All Falls Down

Sam Dolbear on “Steve Paxton: Drafting Interior Techniques” at Culturgest, Lisbon

João Fiadeiro, Romain Bigé, and Rui Xavier, Waiting, Walking, Standing and Sitting, 2019, after Steve Paxton's Satisfyin Lover (1967). 4K video installation, color, sound, 14:16.

YVONNE RAINER ONCE QUIPPED that, if she invented running, then Steve Paxton invented walking. At the opening of this major retrospective, “Drafting Interior Techniques” at Culturgest in Lisbon, Paxton walked through the exhibition space clutching a hand-held camera. We followed, watching him walk around, watching him watch and film himself on projected documents around us. The observance of others and the performance of the everyday are governing principles of much of Paxton’s work, evident in the very first room of the exhibition, which is dominated by an elongated projection of Waiting, Walking, Standing and Sitting, 2019, a video made by the show’s curators, Romain Bigé and João Fiadeiro, with artist Rui Xavier after Paxton’s Satisfyin Lover, 1967. On the wall, forty-two randomly selected Lisbon residents cross a stage according to a set of simple guidelines. Bigé, Fiadeiro, and Xavier have slightly slowed the footage to accentuate the uncanniness of this quotidian movement, where the unconscious is rendered starkly self-conscious by being watched. Movements continue to be invented, if not noticed for the first time.

Satisfyin Lover was enacted live the following night in the main auditorium at Culturgest, prior to the Goldberg Variations, 1986, performed by the Slovenian choreographer and dancer Jurij Konjar. Variation and repetition were played out on a stage through multifaceted layers of inheritance: Bach’s 1741 score, recorded late by Glenn Gould for a second time in 1981, accompanied Paxton’s 1986 dance as it was interpreted through Konjar’s study of all its subsequent iterations. These numerous spirits gripped Konjar’s body while audible, unconscious groans from Gould filled the auditorium. The performance was a gift: to the audience, to Paxton, and to all future dancers in this packed theater. Beyond this being simply exhibition of a canonical dance, it felt necessary: a demand made upon the present to a new generation of dancers.

Steve Paxton, The Stand or The Small Dance, 1972–present, audio recordings, 5 to 7 minutes.

The second room of the exhibition concentrates on what it calls “studies in anarchy,” Land of Hope and Glory, a patriotic English anthem, can be heard in the background of one film, echoing through the space, mixing with other sounds. Bodies fall as empires should. Here opens a long-held concern of Paxton’s and the subject of a small book with a big presence in the exhibition: Gravity (Editions Contredanse, 2018). Copies of Paxton’s essay anthology are scattered in the darkness of the fifth room, as are headphones, pointedly hung from the ceiling and in which one can hear Paxton’s pensive crackling voice reading from the text. Here visitors are encouraged to nap, regain energy, sit in silence, and consider how gravity feels. What happens when bodies are thrown into the air? What happens to the body when it is kept still? What tiny movements constitute dance or performance? What happens when movement is left undetermined?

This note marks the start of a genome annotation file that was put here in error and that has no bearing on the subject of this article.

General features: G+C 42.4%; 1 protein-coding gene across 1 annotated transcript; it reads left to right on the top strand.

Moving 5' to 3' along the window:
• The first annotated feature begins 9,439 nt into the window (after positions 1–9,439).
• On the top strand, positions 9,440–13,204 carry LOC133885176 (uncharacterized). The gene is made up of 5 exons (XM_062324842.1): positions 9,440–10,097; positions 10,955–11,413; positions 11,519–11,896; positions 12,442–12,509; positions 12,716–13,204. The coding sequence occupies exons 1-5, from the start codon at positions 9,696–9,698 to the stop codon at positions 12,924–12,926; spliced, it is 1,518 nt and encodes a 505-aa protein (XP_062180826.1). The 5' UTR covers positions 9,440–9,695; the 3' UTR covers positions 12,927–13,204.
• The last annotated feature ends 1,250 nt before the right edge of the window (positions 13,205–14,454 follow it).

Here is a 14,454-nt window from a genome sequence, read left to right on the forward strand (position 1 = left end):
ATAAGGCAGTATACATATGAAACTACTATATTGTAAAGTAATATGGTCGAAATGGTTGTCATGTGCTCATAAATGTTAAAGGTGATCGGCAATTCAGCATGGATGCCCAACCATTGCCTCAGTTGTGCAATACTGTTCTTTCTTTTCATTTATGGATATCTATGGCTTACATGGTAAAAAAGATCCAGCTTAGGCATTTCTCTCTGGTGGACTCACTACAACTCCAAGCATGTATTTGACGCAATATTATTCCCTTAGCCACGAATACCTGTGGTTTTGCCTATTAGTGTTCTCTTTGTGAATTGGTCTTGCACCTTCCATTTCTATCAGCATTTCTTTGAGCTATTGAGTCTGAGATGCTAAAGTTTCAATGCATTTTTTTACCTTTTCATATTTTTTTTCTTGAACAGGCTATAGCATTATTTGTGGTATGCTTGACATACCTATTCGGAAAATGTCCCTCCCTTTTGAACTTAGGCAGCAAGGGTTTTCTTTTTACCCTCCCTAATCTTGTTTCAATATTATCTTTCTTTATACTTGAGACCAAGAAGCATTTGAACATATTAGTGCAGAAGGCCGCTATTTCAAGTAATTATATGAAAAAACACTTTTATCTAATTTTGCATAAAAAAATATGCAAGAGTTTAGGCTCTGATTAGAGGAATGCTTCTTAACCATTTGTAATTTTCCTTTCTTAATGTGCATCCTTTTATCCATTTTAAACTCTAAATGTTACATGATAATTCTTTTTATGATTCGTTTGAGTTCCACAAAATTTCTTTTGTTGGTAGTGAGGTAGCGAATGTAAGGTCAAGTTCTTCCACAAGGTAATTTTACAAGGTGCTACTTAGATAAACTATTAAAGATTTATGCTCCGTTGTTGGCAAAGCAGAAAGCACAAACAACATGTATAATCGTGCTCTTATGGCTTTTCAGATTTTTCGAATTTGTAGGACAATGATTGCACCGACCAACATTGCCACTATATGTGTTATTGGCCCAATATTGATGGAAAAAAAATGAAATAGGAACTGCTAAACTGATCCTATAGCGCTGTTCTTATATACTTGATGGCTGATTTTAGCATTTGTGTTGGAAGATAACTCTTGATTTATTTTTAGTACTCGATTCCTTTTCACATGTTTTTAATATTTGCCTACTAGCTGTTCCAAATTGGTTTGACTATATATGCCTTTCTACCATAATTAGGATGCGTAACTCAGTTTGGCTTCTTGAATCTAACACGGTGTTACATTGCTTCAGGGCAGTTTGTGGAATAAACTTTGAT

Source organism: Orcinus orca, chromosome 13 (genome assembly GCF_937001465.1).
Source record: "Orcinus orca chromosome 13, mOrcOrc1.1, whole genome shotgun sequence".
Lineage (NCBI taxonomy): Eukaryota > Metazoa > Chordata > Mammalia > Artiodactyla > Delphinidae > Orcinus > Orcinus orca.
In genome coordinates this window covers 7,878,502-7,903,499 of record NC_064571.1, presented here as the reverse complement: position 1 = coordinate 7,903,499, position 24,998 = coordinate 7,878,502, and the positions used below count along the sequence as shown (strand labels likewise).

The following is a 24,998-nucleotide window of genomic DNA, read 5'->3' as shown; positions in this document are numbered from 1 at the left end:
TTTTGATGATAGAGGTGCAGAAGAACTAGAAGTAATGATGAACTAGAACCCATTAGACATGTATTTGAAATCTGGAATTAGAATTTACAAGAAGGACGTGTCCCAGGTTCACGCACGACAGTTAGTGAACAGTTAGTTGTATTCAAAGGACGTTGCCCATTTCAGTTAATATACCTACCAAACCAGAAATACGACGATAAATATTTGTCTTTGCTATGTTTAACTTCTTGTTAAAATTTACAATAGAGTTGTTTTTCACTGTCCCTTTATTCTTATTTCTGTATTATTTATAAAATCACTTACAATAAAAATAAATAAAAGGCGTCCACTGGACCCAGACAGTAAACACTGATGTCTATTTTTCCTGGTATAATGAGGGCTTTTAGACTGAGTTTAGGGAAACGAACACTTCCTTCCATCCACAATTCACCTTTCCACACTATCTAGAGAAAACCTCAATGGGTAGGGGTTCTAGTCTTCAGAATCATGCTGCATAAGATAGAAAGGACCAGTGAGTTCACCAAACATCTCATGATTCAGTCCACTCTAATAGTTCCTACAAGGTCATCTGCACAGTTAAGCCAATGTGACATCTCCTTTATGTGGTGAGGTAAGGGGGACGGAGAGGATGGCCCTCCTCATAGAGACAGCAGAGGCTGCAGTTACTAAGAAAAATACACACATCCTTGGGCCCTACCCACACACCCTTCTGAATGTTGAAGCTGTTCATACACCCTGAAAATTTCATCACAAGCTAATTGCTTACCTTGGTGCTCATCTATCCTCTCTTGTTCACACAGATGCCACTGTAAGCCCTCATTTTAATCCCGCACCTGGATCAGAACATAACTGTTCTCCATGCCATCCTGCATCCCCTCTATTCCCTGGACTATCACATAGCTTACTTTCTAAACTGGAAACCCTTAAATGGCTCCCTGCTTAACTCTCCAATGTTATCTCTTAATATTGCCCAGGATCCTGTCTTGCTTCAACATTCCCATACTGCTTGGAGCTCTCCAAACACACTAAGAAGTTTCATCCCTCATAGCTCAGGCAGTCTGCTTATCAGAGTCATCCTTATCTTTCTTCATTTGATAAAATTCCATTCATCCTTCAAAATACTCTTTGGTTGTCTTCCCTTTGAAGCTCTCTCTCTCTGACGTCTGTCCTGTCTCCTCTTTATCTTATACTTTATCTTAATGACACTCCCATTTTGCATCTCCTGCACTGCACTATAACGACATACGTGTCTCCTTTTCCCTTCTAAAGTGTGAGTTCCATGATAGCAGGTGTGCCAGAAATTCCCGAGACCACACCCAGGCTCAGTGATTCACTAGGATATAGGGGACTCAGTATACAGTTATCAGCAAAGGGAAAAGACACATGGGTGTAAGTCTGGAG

A particular rendering of anarchism is glimpsed through improvisation itself in the room prior; a method through which choreographers deny themselves binding sovereignty over others. In this spirit, dance mats are laid out in two of the exhibition rooms, surrounded by dangling back-issues of the seminal journal Contact Quarterly, to be taken off the wall, flicked through, even (as Bigé suggested at the opening) stolen. The whole gallery space becomes a workshop, a studio, a place for people to meet, improvise, and to work against authority’s teachings, not for the sake of novelty, but, as Paxton put it in his opening lecture, to “grow a new body.”

The perpetual problem of exhibiting dance, not only against its vanishing points (as described by Marcia Siegel) but against its petrification into tradition, is overcome by the incomplete work of this exhibition: its mission to galvanize a community of dancers in Lisbon. Mounted almost a decade after the crisis that unleashed unprecedented austerity in Portugal, with rocketing house prices, cuts to art institutions (including to Culturgest), this retrospective does something more than simply exhibit. It works and reworks Paxton’s legacy in a place outside his immediate reach, presenting his oeuvre not within the Bubble Wrap of the canon, but as a legacy worth reworking, issuing a vulnerable invitation for further improvisation (with heterogeneous participants, from professional dancers to local school kids) that is being taken up in droves. The show ends with Paxton’s withdrawal from town to country in Lennart Laberenz’s Mad Brook Farm, 2019, a projection of flowers and grasses found at the eponymous retreat in northern Vermont where the choreographer has lived since 1970. Paxton, at the opening, stood close to the images, immersed in the glow of the farm. Though Paxton long left the city, through this retrospective, Lisbon found him.